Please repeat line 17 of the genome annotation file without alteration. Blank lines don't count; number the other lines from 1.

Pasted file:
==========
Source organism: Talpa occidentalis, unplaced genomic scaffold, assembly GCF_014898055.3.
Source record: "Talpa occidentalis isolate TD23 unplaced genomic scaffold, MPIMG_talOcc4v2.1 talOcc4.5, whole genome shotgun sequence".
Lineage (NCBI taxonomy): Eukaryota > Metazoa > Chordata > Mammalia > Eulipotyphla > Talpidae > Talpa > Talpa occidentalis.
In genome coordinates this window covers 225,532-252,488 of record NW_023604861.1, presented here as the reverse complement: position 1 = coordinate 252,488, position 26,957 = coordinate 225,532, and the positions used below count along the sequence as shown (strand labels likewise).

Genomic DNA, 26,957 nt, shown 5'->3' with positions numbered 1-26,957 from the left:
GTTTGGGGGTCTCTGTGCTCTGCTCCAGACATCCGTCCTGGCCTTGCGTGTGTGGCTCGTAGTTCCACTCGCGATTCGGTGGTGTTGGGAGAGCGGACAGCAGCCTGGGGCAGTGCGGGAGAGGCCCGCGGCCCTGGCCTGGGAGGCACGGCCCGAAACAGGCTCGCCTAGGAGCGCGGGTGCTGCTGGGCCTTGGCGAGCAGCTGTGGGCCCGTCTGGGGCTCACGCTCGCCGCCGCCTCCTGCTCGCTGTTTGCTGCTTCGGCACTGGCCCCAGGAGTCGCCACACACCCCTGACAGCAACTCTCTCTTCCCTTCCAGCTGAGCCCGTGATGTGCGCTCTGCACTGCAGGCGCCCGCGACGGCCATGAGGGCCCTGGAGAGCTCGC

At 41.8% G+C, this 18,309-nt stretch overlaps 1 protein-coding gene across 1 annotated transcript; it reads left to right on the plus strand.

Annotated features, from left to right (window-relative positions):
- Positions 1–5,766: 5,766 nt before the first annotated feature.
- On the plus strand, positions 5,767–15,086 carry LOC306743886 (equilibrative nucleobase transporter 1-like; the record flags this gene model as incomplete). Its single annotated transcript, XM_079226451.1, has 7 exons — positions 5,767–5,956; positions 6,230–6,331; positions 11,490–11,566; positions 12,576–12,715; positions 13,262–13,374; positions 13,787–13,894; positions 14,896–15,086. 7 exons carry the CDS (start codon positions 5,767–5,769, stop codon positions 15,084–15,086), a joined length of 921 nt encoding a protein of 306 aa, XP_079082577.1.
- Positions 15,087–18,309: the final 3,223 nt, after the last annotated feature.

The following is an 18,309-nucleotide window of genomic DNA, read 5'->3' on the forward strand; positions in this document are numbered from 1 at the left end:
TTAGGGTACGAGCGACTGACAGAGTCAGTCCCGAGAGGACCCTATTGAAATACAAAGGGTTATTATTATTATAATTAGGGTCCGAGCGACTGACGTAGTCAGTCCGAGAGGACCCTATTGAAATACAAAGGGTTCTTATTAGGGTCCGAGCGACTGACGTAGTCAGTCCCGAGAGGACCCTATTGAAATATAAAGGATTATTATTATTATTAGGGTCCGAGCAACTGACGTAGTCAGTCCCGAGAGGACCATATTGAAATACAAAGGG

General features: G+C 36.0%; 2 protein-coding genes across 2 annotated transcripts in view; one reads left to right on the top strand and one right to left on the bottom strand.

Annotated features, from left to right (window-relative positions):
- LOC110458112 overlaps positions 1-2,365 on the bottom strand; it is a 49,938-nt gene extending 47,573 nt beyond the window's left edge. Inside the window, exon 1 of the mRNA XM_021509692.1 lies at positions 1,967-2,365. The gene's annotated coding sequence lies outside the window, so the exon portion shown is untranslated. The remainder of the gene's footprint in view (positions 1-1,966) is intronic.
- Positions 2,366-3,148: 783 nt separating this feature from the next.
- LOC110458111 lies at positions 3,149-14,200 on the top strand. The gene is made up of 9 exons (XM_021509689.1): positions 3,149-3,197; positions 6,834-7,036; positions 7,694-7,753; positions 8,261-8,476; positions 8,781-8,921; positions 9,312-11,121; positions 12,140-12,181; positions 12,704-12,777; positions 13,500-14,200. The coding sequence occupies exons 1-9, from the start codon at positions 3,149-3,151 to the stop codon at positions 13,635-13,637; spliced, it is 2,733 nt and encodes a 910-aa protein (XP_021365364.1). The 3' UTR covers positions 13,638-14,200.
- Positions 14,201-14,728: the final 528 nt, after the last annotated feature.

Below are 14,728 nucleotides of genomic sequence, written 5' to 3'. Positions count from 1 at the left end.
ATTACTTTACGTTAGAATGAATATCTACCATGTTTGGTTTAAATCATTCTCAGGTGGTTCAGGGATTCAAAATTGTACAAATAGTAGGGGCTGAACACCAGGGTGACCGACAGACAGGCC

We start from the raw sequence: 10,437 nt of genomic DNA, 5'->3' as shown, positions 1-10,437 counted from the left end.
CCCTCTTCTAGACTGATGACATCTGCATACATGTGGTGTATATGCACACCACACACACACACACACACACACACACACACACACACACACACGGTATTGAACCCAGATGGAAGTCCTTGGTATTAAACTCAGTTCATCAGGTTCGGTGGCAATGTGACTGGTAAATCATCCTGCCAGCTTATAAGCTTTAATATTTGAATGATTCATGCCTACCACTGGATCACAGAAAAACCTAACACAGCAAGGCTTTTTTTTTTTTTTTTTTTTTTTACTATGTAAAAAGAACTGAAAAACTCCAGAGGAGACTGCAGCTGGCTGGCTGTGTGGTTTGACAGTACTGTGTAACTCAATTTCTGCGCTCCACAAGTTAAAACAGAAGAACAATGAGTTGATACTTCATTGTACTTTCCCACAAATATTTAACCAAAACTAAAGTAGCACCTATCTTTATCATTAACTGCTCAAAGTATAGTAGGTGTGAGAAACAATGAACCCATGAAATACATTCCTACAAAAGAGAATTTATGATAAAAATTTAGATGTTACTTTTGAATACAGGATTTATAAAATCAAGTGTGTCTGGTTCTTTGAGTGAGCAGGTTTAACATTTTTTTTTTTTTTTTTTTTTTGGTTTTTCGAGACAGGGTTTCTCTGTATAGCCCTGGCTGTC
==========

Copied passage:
- Positions 2,366-3,148: 783 nt separating this feature from the next.